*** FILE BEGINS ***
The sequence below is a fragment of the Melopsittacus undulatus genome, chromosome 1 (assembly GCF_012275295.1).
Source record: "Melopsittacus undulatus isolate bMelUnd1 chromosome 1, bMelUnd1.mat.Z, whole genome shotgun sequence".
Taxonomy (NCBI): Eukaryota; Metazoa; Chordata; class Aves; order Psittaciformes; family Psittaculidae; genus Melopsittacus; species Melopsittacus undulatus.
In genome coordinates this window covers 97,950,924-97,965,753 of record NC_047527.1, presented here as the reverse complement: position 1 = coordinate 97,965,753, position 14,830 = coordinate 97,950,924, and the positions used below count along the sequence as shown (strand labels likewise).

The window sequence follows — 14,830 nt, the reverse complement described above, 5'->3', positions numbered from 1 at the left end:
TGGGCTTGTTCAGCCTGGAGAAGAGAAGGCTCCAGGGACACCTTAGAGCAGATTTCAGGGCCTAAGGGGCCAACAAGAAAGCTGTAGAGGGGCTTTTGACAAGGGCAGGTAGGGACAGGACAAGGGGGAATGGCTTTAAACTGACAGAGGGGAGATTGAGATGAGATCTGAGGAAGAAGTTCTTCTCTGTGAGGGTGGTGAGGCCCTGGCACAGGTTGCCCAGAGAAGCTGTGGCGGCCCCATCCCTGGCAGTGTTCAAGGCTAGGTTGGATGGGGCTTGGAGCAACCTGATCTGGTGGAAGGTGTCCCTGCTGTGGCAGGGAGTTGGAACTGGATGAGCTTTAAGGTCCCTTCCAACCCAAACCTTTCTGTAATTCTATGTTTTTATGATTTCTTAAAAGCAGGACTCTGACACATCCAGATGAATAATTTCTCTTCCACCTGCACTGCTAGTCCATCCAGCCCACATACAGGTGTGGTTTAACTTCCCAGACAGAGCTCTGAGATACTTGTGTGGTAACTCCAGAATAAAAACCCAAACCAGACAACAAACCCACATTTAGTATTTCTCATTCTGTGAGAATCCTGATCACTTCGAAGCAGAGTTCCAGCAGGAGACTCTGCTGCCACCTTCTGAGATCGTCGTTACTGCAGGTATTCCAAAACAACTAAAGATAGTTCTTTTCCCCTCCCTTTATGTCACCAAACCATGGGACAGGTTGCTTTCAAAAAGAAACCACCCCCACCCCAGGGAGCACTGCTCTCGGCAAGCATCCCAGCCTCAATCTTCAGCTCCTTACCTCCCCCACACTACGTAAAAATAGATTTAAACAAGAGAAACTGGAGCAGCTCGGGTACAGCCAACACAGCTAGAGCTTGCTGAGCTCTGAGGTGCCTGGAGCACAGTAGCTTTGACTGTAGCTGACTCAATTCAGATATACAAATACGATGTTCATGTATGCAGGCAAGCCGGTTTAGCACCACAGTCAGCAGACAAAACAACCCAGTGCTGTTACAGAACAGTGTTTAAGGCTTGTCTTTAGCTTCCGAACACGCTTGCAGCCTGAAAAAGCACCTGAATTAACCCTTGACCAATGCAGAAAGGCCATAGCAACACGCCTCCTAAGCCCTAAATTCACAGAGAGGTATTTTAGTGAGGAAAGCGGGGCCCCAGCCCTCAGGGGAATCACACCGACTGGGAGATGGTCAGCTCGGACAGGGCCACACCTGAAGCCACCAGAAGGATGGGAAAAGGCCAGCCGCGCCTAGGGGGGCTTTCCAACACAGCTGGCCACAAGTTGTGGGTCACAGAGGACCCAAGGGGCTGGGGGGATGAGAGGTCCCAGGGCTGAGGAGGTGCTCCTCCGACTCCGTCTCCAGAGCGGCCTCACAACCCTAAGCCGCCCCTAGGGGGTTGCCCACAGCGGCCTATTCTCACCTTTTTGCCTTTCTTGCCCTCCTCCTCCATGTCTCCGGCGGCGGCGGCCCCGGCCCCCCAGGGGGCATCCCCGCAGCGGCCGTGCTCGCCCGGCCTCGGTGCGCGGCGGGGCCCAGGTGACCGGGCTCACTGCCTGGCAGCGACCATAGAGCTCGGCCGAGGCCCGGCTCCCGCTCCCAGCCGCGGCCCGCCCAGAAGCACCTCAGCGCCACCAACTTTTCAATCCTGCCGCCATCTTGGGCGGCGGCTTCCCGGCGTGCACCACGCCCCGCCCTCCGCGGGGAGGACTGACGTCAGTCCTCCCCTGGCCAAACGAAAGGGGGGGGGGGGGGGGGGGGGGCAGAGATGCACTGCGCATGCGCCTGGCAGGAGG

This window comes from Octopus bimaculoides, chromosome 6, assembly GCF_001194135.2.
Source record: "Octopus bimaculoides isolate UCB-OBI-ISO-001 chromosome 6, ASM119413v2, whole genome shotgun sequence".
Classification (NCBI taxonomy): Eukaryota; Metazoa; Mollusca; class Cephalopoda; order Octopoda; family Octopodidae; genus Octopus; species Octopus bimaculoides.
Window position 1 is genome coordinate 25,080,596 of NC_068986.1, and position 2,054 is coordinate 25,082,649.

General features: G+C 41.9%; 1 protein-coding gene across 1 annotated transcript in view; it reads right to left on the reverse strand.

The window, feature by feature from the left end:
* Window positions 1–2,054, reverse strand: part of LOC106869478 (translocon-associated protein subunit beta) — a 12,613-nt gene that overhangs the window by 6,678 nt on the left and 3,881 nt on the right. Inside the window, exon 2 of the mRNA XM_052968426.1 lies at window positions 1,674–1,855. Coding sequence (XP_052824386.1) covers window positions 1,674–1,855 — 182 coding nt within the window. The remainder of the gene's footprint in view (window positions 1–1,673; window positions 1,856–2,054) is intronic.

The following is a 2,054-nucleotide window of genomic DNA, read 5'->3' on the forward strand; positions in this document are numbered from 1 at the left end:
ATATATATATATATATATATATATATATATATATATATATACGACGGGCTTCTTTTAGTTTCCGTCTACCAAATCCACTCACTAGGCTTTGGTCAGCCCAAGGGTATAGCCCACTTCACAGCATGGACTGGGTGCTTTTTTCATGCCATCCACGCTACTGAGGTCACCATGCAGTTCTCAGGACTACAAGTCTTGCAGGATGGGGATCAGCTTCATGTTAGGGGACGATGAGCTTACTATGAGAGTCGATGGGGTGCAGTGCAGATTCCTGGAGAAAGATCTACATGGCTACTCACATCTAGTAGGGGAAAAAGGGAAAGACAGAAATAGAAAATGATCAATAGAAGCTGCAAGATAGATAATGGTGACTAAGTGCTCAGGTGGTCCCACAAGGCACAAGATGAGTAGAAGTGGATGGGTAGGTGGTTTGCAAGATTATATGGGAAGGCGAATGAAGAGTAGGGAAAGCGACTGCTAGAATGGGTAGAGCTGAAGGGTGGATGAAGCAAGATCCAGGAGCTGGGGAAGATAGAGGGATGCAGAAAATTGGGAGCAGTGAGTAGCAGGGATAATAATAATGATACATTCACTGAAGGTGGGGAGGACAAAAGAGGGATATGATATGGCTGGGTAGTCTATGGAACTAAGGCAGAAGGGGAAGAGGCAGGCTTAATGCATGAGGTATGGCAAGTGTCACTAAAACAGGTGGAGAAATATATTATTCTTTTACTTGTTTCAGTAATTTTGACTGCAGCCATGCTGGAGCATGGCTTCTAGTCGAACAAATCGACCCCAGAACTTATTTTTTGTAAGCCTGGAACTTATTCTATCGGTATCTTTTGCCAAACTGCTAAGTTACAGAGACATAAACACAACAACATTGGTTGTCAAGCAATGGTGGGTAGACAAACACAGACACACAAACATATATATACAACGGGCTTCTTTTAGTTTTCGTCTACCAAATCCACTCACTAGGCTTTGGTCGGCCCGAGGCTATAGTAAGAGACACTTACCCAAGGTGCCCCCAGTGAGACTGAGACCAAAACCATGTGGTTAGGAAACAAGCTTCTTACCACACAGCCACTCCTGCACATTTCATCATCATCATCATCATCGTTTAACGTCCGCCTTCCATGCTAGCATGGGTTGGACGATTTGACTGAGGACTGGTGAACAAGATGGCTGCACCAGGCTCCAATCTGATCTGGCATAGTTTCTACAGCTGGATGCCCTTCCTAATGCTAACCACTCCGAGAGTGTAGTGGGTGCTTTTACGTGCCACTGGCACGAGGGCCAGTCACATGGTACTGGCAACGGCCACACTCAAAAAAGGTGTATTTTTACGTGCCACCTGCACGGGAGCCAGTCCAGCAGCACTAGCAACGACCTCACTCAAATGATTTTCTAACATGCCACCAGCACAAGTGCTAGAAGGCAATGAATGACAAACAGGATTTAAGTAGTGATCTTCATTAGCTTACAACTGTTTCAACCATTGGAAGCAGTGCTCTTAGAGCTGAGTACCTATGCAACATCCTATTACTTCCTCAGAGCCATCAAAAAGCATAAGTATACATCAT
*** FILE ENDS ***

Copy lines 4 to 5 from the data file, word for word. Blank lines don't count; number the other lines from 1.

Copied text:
In genome coordinates this window covers 97,950,924-97,965,753 of record NC_047527.1, presented here as the reverse complement: position 1 = coordinate 97,965,753, position 14,830 = coordinate 97,950,924, and the positions used below count along the sequence as shown (strand labels likewise).

The window sequence follows — 14,830 nt, the reverse complement described above, 5'->3', positions numbered from 1 at the left end: